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Chimps Taught Me How to Be a Mother

Dr Jane Goodall's work with chimps has revolutionalised our understanding of our closest living relatives. She reflects on over half a century spent working with these animals.

Dr Jane Goodall is famous for her pioneering work with chimpanzees. When she was a young woman, 55 years ago, Jane set foot on the beach of Gombe, on the shores of Lake Tanganyika in Tanzania. Her job was to observe chimps. And what she discovered was to revolutionise our understanding of primates, and just how much they have in common with humans. Now in her early 80s, Jane is still devoted to chimpanzees - and campaigns for a more enlightened attitude towards them and the environment.

Gai Nyok was five years old when the second Sudanese Civil war threatened his way of life. Young boys in the country were targeted by the military who wanted to turn them into child soldiers. But when the fighting came to his village, Gai, along with his brother and uncle made their way to the relative safety of an Ethiopian refugee camp, before troubles there forced them to Kenya. Gai now works as diplomat in the USA and he tells Outlook how those early years spent in a refugee camp helped prepare him for his current role.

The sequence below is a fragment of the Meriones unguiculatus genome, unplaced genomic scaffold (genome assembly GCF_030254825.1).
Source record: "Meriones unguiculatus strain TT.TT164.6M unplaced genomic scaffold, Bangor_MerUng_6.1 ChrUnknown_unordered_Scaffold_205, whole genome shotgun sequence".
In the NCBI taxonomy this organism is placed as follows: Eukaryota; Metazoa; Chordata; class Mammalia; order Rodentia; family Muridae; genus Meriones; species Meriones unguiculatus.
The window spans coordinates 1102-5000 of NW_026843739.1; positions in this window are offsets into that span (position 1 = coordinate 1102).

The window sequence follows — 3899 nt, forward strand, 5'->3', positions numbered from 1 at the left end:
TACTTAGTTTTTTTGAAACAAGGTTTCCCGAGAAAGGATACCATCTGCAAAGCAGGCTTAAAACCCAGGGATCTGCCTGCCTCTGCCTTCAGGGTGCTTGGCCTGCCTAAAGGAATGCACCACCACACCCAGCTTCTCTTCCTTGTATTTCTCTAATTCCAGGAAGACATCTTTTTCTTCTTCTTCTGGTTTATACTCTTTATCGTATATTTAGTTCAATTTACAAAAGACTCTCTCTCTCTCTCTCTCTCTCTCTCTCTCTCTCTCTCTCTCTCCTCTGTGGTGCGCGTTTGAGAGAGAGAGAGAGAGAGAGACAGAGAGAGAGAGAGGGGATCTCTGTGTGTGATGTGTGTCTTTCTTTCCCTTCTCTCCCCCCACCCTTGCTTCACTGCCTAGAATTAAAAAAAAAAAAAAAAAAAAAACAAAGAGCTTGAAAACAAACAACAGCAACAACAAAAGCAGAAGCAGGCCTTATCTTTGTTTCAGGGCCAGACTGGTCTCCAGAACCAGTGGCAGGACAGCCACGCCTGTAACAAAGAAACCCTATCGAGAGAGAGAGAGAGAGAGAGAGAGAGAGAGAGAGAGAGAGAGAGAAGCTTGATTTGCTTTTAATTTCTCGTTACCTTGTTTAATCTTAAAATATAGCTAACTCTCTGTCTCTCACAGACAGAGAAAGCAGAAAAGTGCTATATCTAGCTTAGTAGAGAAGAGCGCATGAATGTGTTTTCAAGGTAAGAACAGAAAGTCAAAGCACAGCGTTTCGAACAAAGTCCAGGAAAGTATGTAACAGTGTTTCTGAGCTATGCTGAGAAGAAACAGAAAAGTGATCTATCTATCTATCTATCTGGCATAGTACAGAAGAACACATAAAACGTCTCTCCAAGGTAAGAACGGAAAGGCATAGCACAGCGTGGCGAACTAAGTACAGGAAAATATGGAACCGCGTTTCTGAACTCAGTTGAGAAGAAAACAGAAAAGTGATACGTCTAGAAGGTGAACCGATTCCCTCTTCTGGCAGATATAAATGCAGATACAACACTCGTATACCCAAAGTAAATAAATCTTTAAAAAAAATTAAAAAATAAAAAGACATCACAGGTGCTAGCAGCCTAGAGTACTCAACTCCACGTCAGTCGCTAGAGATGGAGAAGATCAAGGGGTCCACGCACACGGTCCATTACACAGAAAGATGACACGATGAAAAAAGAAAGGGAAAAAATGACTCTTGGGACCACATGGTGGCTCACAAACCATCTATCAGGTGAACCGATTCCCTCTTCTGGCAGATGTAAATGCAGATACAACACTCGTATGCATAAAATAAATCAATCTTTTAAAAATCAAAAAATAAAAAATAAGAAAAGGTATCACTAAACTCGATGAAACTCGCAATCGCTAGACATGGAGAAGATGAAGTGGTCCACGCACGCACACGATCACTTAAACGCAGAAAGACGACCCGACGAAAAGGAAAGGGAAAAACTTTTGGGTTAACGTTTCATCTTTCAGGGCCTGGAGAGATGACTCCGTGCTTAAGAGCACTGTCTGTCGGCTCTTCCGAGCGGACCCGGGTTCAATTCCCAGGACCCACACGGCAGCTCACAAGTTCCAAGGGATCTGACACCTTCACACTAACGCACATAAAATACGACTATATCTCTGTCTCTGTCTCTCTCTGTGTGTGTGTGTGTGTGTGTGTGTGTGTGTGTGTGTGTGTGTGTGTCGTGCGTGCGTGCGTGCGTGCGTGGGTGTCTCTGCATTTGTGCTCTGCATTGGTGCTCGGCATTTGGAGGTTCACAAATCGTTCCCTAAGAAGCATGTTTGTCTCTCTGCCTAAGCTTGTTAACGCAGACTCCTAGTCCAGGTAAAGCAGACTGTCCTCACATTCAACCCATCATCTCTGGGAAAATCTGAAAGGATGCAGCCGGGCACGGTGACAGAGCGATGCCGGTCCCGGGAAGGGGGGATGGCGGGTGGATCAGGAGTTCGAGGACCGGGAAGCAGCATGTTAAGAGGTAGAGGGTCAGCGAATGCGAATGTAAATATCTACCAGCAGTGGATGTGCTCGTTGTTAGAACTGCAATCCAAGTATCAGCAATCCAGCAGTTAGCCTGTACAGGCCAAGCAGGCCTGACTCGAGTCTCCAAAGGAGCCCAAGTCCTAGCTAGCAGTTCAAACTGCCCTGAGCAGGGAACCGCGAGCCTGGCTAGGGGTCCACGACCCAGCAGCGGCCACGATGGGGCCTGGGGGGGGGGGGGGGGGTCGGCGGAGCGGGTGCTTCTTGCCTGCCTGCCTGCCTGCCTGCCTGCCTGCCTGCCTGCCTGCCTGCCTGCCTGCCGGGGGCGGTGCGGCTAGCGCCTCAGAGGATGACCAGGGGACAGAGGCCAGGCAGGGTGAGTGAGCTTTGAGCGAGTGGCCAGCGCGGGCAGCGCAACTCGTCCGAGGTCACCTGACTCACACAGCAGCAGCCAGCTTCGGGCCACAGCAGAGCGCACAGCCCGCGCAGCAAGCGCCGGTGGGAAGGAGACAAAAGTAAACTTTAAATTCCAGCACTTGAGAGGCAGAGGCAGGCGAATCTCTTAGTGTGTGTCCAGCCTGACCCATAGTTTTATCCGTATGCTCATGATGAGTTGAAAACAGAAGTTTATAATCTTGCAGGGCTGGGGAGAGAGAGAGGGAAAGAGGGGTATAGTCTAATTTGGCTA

Opera star Saimir Pirgu grew up in communist Albania - where he studied violin from the age of 6. But at 14, he saw The Three Tenors singing in concert and developed a passion for opera that led him to Italy and life changing encounters with 2 of his heroes - Luciano Pavarotti and Placido Domingo.

(Picture: Dr Jane Goodall. Credit: Jens Schlueter/AFP/Getty Images.)

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50 minutes

Last on

Wed 17 Feb 2016 06:06GMT

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